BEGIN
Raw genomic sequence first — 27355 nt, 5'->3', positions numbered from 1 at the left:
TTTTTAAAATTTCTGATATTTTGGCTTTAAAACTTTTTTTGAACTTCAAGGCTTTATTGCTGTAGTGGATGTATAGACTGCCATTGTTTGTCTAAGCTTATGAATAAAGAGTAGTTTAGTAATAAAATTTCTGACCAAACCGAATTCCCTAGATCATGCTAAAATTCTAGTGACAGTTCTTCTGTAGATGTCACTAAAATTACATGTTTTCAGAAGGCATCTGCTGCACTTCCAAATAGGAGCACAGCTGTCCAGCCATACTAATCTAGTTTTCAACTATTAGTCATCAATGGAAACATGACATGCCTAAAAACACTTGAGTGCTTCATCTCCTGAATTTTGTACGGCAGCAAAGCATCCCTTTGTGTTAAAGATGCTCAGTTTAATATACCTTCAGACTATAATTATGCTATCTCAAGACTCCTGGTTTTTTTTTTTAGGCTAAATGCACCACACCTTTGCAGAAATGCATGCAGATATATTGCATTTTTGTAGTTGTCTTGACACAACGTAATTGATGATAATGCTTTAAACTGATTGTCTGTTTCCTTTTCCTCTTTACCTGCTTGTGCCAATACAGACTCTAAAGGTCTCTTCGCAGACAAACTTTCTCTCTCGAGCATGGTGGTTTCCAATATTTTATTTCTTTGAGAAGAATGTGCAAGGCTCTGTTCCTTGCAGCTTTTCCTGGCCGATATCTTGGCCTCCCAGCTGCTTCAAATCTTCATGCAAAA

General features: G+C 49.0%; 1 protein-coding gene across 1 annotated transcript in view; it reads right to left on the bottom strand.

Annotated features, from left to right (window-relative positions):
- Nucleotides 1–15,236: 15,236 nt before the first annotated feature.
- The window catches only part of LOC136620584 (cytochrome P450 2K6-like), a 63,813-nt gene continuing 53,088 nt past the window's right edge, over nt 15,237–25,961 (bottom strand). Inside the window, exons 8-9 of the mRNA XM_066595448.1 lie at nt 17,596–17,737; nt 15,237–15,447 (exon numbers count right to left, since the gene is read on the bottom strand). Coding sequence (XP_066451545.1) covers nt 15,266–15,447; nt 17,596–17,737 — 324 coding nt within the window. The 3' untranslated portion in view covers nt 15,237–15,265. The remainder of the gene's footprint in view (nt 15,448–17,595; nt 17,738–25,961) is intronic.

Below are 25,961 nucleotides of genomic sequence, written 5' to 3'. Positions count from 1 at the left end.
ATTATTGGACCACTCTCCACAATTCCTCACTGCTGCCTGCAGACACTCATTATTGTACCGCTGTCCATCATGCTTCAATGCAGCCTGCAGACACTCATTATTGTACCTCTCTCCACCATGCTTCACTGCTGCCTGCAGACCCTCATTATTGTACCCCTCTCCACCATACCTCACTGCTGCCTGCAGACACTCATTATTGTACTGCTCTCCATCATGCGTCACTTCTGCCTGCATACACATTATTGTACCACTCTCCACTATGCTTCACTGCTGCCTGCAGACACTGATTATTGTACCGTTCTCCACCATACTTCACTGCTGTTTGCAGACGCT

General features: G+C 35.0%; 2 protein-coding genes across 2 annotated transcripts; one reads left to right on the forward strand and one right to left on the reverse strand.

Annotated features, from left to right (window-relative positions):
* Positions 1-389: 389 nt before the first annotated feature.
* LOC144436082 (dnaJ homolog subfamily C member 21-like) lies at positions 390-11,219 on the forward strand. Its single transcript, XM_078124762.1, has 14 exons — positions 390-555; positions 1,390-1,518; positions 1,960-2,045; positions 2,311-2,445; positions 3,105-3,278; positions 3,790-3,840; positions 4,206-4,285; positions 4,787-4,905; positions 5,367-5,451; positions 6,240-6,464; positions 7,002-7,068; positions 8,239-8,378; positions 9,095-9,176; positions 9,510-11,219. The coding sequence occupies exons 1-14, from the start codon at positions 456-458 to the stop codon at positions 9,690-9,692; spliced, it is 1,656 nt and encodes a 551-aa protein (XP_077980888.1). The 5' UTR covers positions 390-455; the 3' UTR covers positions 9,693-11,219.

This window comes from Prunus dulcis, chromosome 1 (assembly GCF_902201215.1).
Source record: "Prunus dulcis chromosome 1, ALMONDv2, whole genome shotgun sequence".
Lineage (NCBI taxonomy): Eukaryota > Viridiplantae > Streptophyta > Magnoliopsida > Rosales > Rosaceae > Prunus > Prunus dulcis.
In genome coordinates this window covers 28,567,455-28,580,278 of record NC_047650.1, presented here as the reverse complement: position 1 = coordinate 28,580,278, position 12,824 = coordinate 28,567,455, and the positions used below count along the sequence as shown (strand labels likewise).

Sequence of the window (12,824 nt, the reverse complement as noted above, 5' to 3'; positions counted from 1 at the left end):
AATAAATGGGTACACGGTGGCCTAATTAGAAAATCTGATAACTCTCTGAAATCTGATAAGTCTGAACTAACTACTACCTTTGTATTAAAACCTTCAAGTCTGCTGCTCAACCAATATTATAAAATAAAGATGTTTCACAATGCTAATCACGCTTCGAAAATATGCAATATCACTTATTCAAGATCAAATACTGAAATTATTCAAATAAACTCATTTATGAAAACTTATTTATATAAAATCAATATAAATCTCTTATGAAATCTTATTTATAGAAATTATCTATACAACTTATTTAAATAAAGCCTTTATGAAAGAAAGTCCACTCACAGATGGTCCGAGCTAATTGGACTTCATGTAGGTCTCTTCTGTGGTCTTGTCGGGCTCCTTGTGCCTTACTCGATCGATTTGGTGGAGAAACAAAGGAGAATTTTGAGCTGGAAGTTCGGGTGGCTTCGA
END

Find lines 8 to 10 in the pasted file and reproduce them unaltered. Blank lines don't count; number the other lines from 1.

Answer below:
ATTATTGGACCACTCTCCACAATTCCTCACTGCTGCCTGCAGACACTCATTATTGTACCGCTGTCCATCATGCTTCAATGCAGCCTGCAGACACTCATTATTGTACCTCTCTCCACCATGCTTCACTGCTGCCTGCAGACCCTCATTATTGTACCCCTCTCCACCATACCTCACTGCTGCCTGCAGACACTCATTATTGTACTGCTCTCCATCATGCGTCACTTCTGCCTGCATACACATTATTGTACCACTCTCCACTATGCTTCACTGCTGCCTGCAGACACTGATTATTGTACCGTTCTCCACCATACTTCACTGCTGTTTGCAGACGCT

General features: G+C 35.0%; 2 protein-coding genes across 2 annotated transcripts; one reads left to right on the forward strand and one right to left on the reverse strand.

Annotated features, from left to right (window-relative positions):